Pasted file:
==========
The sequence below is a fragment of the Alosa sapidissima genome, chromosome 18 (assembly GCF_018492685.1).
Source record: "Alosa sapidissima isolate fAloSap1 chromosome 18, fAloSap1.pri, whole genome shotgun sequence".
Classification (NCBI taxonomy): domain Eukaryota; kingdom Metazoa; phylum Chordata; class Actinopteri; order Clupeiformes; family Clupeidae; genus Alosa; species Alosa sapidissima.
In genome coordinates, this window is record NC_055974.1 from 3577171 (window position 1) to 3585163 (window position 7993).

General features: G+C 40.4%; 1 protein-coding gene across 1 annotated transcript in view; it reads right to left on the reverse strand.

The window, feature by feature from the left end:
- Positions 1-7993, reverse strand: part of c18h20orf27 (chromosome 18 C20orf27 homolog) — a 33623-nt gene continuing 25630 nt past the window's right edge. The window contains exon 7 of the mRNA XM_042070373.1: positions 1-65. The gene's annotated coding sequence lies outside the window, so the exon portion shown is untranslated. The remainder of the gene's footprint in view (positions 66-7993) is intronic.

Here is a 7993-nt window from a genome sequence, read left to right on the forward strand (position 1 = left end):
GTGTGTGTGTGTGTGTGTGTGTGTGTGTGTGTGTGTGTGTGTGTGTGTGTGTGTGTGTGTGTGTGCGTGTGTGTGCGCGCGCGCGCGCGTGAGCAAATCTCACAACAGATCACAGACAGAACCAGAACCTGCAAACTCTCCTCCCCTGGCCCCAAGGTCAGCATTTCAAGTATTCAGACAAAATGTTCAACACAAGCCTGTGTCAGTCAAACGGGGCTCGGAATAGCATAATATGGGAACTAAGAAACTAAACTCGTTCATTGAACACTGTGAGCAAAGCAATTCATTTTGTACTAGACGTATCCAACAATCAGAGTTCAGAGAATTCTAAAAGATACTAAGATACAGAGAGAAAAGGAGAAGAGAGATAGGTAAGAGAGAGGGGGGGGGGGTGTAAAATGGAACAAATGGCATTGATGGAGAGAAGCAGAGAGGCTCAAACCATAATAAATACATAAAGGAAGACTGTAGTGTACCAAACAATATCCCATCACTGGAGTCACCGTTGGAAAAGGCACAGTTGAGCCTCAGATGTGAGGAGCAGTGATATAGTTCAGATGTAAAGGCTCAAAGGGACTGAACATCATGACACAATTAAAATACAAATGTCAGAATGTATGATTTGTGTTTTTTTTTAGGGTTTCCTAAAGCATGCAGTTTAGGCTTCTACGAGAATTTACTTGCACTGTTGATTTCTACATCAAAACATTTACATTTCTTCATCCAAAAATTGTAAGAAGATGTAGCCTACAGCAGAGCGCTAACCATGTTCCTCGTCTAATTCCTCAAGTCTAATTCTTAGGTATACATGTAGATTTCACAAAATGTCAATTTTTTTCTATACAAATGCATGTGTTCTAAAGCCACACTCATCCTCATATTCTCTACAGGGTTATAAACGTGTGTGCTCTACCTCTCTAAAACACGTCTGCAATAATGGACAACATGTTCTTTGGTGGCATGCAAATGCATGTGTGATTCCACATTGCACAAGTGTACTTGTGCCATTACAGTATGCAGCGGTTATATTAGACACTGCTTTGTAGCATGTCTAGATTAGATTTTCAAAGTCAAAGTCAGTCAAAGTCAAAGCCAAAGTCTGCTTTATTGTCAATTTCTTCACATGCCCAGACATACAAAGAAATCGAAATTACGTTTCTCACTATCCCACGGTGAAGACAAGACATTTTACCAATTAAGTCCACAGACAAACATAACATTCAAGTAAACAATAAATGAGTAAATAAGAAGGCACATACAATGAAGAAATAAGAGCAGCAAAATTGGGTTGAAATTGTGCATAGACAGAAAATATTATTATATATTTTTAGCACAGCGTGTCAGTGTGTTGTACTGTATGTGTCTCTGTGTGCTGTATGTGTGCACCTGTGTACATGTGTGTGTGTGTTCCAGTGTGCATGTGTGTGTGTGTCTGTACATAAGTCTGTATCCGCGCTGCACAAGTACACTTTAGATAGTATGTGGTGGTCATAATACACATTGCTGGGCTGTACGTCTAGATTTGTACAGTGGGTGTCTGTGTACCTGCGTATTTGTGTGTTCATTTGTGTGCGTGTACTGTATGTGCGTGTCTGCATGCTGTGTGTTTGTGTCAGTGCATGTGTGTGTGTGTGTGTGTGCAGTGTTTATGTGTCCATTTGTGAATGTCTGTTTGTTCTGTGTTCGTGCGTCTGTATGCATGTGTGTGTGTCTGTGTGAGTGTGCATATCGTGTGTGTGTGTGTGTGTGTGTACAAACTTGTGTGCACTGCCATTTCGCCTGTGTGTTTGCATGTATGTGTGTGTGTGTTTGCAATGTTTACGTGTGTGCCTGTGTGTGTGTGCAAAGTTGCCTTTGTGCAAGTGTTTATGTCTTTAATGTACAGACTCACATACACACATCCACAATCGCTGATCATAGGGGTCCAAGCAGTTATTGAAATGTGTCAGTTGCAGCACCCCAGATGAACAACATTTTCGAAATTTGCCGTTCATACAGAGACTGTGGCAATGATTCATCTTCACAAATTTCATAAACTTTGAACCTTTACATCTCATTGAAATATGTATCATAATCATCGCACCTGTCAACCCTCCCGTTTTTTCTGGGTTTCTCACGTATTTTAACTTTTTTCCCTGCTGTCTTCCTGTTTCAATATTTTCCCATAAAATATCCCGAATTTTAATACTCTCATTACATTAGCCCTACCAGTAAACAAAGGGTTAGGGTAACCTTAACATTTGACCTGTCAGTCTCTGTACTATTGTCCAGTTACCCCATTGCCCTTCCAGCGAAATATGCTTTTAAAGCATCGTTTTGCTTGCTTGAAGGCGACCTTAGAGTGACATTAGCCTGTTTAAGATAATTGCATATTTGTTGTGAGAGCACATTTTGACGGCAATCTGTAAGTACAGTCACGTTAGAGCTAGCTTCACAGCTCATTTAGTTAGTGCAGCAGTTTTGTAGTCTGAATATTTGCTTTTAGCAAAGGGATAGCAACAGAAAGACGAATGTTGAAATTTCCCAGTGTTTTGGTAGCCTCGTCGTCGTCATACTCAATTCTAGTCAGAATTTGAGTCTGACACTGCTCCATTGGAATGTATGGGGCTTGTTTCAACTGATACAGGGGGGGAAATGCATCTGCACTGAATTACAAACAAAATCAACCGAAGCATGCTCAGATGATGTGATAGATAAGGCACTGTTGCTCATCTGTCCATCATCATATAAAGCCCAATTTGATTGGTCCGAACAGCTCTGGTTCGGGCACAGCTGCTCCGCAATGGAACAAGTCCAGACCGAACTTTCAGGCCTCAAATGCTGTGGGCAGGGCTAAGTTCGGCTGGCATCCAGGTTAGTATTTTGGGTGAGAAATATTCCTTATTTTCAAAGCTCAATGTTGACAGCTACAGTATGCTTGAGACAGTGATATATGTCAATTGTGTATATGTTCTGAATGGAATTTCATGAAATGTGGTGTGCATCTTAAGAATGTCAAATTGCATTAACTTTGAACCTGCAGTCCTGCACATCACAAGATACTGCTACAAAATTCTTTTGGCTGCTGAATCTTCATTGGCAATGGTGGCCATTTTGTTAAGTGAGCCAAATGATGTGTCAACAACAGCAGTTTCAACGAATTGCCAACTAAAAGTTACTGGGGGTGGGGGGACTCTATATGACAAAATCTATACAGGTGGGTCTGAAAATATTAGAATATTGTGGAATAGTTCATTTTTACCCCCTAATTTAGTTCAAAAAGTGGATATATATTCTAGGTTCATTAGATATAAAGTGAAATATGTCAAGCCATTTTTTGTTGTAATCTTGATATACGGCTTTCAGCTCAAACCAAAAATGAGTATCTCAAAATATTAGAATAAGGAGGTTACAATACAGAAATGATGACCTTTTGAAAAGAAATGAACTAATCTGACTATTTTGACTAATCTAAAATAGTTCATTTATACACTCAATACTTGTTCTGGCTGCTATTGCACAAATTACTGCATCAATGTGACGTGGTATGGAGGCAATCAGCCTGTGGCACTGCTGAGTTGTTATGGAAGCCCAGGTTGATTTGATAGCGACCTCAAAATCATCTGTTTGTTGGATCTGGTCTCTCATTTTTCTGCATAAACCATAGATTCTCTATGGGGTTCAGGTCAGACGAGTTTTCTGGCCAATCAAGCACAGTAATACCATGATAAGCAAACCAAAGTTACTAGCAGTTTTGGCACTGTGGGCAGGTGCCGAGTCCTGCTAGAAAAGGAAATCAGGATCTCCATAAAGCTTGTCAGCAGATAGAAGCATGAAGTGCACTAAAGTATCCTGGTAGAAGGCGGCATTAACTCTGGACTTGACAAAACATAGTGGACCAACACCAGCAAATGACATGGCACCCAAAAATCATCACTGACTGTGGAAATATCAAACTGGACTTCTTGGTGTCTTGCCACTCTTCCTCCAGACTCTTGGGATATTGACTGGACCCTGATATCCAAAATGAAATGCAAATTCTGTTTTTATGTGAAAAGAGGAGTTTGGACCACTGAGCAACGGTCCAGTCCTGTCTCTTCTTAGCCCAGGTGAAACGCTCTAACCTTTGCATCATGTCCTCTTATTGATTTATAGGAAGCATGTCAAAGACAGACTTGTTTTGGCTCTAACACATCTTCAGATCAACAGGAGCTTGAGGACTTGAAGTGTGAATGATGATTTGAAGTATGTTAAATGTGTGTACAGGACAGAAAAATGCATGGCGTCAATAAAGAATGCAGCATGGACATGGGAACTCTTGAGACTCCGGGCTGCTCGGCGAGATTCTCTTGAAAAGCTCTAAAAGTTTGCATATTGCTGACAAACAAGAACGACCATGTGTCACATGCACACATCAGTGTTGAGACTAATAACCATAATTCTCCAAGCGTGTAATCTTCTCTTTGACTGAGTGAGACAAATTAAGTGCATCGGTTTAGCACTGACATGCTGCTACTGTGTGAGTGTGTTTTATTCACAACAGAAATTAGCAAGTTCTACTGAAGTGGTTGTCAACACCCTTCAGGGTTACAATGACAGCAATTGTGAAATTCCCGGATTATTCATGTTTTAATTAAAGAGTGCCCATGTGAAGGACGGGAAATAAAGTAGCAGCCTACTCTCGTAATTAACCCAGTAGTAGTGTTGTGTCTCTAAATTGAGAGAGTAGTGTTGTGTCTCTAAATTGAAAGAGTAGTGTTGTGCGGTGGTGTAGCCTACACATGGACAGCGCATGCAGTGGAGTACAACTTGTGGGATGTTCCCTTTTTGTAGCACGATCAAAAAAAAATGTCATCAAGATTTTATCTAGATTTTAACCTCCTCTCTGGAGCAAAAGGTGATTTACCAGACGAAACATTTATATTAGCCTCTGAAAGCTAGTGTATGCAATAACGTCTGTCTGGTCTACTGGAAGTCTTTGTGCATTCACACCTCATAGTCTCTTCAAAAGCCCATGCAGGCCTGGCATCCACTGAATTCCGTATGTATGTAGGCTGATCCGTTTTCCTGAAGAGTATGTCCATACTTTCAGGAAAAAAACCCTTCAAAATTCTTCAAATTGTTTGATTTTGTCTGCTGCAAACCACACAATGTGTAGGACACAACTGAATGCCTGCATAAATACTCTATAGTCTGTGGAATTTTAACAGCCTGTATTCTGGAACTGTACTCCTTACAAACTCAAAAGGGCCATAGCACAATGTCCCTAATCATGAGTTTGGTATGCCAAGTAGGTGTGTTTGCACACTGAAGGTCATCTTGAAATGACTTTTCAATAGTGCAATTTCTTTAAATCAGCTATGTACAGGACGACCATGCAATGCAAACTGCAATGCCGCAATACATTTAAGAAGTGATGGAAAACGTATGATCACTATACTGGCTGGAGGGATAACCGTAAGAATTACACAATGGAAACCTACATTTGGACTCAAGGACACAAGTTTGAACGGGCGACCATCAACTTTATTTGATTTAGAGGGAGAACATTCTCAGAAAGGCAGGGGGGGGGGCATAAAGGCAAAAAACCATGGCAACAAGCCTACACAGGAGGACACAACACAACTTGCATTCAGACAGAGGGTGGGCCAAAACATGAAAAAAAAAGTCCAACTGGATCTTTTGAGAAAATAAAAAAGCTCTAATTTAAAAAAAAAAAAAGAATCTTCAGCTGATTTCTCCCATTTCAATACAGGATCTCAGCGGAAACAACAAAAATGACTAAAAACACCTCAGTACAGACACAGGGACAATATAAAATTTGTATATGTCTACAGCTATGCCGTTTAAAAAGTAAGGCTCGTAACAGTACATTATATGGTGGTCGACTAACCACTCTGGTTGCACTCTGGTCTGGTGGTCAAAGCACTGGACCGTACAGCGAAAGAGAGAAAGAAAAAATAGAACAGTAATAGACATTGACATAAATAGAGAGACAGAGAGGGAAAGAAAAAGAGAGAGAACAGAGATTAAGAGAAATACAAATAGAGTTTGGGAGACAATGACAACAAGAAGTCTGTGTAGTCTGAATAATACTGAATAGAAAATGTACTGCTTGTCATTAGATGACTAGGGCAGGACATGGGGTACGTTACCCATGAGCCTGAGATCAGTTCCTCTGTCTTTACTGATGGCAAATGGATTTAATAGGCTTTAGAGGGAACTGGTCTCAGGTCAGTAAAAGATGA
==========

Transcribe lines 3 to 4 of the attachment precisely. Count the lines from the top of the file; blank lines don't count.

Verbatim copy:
Classification (NCBI taxonomy): domain Eukaryota; kingdom Metazoa; phylum Chordata; class Actinopteri; order Clupeiformes; family Clupeidae; genus Alosa; species Alosa sapidissima.
In genome coordinates, this window is record NC_055974.1 from 3577171 (window position 1) to 3585163 (window position 7993).